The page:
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Goodwill Denver

Inspiring hope, one person at a time.

Goodwill Industries Denver has been contributing to the community for over 90 years by reinvesting their capital back into educational programs for locals. These programs, in part due to public-private partnerships like the one Goodwill Denver has with JPMorgan Chase, includes education initiatives, career development programs and employment opportunities to help Colorado residents achieve self-sufficiency, dignity and hope.

JPMorgan Chase’s connection with Goodwill Denver goes back many years – and stretches across multiple facets, including e-commerce strategy development, employee volunteerism, client service and grant allocation to help expand the reach and impact of Goodwill’s programs. And at the heart of that relationship is local Chase bank President and Goodwill Denver board member Todd Munson.

In addition to spending hours volunteering in Denver classrooms, Todd recently took the time to research practices at other Goodwill operations. As a result, he worked with Goodwill Denver to develop and implement a new e-commerce strategy — helping the organization increase its retail business.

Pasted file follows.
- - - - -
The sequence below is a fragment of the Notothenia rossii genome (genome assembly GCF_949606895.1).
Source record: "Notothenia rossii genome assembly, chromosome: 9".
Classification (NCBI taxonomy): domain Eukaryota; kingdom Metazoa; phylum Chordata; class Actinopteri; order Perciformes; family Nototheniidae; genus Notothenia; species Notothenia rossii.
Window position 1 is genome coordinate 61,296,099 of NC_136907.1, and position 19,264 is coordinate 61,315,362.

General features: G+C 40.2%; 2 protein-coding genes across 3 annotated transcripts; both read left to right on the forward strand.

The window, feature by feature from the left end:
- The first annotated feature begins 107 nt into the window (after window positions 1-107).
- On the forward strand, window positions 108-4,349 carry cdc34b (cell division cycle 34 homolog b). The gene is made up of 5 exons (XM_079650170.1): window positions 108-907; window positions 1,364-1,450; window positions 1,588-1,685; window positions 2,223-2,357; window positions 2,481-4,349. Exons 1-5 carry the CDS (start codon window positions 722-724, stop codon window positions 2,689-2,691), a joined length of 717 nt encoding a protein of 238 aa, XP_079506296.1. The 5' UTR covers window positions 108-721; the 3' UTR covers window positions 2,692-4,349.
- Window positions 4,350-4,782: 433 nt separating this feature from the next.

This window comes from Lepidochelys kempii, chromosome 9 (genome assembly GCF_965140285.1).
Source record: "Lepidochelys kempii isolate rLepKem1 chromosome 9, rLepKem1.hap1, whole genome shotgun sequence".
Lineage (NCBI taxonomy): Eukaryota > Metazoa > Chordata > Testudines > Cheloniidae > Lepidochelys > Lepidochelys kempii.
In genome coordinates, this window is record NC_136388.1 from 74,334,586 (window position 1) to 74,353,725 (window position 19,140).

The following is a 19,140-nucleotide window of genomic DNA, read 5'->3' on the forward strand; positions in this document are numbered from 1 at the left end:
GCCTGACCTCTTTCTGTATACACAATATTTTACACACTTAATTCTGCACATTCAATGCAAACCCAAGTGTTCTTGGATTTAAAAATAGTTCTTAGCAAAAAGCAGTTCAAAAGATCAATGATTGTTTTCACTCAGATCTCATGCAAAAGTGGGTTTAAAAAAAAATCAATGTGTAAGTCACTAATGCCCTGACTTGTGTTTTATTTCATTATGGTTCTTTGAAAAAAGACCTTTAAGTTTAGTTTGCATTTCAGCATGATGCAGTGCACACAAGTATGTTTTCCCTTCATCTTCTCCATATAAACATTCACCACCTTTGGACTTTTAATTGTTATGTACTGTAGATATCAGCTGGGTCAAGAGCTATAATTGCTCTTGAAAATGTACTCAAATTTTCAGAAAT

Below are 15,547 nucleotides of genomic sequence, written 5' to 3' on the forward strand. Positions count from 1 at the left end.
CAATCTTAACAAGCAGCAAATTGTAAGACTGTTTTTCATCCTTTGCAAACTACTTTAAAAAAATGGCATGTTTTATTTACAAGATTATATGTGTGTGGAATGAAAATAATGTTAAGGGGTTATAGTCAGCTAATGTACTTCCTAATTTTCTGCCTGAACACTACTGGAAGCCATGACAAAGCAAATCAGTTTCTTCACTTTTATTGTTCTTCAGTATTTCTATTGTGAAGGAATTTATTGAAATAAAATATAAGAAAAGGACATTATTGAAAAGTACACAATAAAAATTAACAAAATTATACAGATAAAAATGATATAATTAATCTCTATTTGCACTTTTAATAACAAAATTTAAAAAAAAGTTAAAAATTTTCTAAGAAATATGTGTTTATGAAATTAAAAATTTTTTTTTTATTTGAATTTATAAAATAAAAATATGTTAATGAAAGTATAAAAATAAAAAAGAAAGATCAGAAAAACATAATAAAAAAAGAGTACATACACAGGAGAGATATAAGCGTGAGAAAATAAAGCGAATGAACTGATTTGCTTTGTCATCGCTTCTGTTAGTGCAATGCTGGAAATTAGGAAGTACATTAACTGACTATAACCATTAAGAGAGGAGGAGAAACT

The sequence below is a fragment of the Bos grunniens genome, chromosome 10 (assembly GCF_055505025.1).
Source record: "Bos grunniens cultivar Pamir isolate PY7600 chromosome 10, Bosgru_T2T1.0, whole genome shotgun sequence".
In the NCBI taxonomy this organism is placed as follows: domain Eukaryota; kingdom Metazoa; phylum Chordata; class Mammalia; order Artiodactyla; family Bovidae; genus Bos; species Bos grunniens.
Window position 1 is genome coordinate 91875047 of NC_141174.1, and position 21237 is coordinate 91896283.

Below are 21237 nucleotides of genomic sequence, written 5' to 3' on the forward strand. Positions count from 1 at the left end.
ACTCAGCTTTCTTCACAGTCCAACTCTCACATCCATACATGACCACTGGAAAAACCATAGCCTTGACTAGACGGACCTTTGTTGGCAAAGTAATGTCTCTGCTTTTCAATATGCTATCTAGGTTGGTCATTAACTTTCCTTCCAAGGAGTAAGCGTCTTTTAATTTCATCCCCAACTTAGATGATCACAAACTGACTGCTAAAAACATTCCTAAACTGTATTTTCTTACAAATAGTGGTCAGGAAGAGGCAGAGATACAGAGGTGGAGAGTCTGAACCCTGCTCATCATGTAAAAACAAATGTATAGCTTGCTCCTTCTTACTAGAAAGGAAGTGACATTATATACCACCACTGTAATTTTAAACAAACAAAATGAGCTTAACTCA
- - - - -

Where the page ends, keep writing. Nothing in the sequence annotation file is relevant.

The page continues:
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With a revamped online retail presence in place — and more revenue to give to the community — Goodwill Denver is better equipped to tackle one of the most pressing issues facing the state. As of 2012, Colorado’s graduation rate was among the lowest — just 74%, according to the U.S. Department of Education.1 In Denver, however, the rate is a shocking 59%.

To help elevate graduation rates and prepare students for a brighter future, Goodwill Denver, with help from JPMorgan Chase, has launched a number of forward-thinking programs designed to help young people understand that they must start with a high school diploma and build from there.

We realized if we started serving people when they were younger, getting them to focus on careers while still in high school, we’d reverse the cycle of poverty.

Kristen Blessman, CMO — Goodwill Denver

JPMorgan Chase employees have volunteered with Goodwill’s high school program as mentors, speakers and role players in mock job interviews. But the partnership is about much more than money—it’s truly about early intervention to help underserved students avoid becoming at-risk adults.


By Donna Bryson

After living abroad for 19 years, Donna returned to the US and is settled in Denver. She has written for AP, CBS, The Wall Street Journal and The Boston Globe.

For more information about Goodwill Denver, visit: www.goodwilldenver.org